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Key dates over December 1914

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Lives lost on this day: 0

27th December 1914 - Christmas postal services struggle with depleted ranks

Rolling casualty count: 564

1st Batt: ‘B’ Lines: Firing etc carried on today as usual, if anything a little less than usual; 2nd Batt: At about 3:30pm the Battn marched off from Lacouture to relieve the 2/39th Gharwal (Garhwal) Rifles in the trenches SE of RIchebourg D’Avoue. By about 7:30pm the relief was completed, ‘A’, ‘B’ & ‘C’ companies in the trenches. ‘D’ Coy in billets at Richebourg-St-Vaast in support; 3rd Batt: Westoutre: Relieved at 7pm in trenches by Royal Scots and Suffolk Regiment. Marched to billets at Westoutre.

In this year’s pantomime, “Aladdin,” which was presented at the Worcester Theatre on Boxing Night, Mr Carlton has provided an entertainment well up to the standard of previous years. The play is just as bright and inconsequential as usual. An occasional vestige of the original fairy story is discernible through the maze of topical patter and up-to-date songs. The patriotic element is well to the fore, and special songs and dances appropriate to the time are included.

As in former years, members of the Men’s Own Brotherhood provided many poor children of the city with a tea on the evening of Boxing Day. This year about 480 children sat down. Long before the hour fixed for the time of the meal, ticket-holders gathered outside the Congregational Schoolroom, in which the tea was served. The Brotherhood collected £11 11s, and Mr G Foss undertook the work of organisation.

St Helen’s Band of Hope – A Concert and Entertainment was held at St Helen’s Church House for the Belgian Relief Fund. Ticket Prices: 1s 6d and 3d.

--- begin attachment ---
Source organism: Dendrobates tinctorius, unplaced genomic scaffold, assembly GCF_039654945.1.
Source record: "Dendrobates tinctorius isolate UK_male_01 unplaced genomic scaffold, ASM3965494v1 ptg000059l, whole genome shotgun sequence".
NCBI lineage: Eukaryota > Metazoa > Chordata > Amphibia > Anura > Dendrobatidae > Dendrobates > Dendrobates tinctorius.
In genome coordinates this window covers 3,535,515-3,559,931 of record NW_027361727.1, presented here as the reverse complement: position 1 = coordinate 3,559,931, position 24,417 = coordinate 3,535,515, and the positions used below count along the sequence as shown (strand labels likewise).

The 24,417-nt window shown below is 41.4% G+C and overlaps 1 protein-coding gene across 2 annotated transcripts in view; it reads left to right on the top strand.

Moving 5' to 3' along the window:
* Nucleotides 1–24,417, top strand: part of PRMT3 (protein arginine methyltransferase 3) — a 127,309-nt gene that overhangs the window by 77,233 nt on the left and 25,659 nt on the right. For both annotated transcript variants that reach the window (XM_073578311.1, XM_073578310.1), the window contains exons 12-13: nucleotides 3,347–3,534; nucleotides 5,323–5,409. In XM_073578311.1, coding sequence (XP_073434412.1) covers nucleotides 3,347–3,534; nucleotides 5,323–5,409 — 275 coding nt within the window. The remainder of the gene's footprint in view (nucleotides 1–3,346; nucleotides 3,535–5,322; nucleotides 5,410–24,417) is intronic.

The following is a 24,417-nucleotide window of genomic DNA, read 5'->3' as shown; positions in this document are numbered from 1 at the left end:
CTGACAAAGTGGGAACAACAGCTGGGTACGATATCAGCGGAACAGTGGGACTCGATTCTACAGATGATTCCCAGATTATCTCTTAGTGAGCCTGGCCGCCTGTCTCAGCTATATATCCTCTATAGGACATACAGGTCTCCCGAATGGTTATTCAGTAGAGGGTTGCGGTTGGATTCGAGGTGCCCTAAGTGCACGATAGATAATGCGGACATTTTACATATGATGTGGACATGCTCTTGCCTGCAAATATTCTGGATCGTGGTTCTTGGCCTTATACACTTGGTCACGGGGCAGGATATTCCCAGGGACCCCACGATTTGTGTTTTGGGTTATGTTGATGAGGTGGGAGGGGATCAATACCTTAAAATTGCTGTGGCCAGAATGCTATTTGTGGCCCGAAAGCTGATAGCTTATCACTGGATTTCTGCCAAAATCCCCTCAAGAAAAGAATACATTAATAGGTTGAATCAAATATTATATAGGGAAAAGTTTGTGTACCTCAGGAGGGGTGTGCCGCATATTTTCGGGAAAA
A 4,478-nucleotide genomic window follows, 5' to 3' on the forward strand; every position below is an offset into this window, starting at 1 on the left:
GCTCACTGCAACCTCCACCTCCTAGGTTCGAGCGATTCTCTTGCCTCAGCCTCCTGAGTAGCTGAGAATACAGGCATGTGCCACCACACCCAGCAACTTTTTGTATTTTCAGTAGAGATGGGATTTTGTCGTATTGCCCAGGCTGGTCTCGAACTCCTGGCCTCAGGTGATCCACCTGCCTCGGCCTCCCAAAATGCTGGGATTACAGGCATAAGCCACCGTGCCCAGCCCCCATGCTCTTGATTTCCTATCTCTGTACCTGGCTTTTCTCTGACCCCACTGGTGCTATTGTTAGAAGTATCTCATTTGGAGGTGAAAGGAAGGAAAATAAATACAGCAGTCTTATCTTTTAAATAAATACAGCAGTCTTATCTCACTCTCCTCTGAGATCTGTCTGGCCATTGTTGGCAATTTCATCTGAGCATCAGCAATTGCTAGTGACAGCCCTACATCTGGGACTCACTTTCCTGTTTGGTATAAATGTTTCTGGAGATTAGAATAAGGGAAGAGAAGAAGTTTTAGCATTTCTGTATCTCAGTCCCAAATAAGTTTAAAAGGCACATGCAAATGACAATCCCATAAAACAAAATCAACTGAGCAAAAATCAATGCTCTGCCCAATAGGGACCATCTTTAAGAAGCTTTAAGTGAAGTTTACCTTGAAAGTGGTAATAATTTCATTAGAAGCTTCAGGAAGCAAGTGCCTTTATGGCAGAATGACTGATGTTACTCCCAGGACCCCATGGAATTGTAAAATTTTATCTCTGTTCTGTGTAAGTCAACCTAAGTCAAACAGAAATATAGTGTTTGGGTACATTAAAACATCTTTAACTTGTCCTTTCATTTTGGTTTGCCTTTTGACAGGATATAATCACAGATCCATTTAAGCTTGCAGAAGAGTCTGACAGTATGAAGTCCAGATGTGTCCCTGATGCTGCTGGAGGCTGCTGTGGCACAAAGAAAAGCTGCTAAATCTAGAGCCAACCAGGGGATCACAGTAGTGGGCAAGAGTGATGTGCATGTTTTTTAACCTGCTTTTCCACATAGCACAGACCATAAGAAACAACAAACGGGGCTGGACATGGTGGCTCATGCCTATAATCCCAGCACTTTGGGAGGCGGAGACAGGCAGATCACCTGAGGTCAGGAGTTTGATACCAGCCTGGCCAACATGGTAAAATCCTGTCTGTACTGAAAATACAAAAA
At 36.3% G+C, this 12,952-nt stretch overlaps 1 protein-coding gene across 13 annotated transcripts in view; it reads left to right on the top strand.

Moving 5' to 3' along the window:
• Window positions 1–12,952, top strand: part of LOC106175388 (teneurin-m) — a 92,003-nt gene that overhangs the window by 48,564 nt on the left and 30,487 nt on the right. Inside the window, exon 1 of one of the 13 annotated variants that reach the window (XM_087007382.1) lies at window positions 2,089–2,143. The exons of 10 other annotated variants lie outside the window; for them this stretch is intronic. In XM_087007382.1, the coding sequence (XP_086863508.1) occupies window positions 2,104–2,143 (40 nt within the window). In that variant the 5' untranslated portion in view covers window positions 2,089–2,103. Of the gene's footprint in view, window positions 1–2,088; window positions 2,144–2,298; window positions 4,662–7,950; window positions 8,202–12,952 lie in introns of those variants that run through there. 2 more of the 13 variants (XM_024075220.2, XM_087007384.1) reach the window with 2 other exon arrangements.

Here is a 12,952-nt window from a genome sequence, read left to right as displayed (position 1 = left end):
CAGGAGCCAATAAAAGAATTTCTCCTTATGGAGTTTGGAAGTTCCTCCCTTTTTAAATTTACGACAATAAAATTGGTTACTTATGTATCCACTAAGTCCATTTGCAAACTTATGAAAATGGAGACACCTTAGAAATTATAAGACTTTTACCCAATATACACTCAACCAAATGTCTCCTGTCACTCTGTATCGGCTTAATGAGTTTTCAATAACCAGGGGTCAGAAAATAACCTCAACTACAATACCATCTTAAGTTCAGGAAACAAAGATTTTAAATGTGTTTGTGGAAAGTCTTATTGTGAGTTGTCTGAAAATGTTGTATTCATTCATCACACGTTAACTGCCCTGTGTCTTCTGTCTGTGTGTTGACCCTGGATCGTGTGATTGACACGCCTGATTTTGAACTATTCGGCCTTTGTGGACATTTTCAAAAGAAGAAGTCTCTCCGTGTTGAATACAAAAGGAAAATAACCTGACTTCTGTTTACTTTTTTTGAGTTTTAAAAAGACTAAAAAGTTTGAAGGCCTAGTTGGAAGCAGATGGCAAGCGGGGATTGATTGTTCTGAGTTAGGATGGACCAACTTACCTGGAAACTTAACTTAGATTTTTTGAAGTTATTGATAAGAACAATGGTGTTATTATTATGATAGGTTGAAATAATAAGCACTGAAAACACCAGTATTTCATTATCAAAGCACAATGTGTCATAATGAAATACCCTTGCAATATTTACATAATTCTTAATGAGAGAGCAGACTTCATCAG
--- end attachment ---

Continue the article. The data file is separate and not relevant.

Cpl John Watts of the 3rd Worcestershires, writing home, says: “I am a very lucky man. Shells have burst over my head, and pals have been killed and wounded all around me, while I have got through. I have lost all my old pals, and there are only a few of us left who came out first. I was with Greenway when he was wounded, but we had to make a bayonet charge, and I have not seen or heard of him since. “

A strenuous Time has been experienced at the Post Office. This was caused by the depletion of force, due to a number of the staff being away on military duties; to the difficulty experienced in obtaining temporary men to deal with the pressure, and to the foggy, wet weather which made the roads bad and the railways uncertain. Over 25 per cent of the sorting clerks are working with the Army, besides those on duty at other offices, and one or two vacancies. The duties of the absentees are normally provided for as far as possible by women, but women could not be employed on sorting duties, nor on the heavier counter duties. During a normal week 119,000 letters are delivered in Worcester, but during Christmas week the number reached nearly 240,000. The number of parcels delivered in a normal week is 6,037, but this year during Christmas week the number reached 15,365. Nothing strikingly unusual was observed in connection with articles posted, except that patriotic mottos and designs formed part of the Christmas greeting in many cases, and that picture postcard photographs of soldiers were very numerous.

Information researched by Sue Redding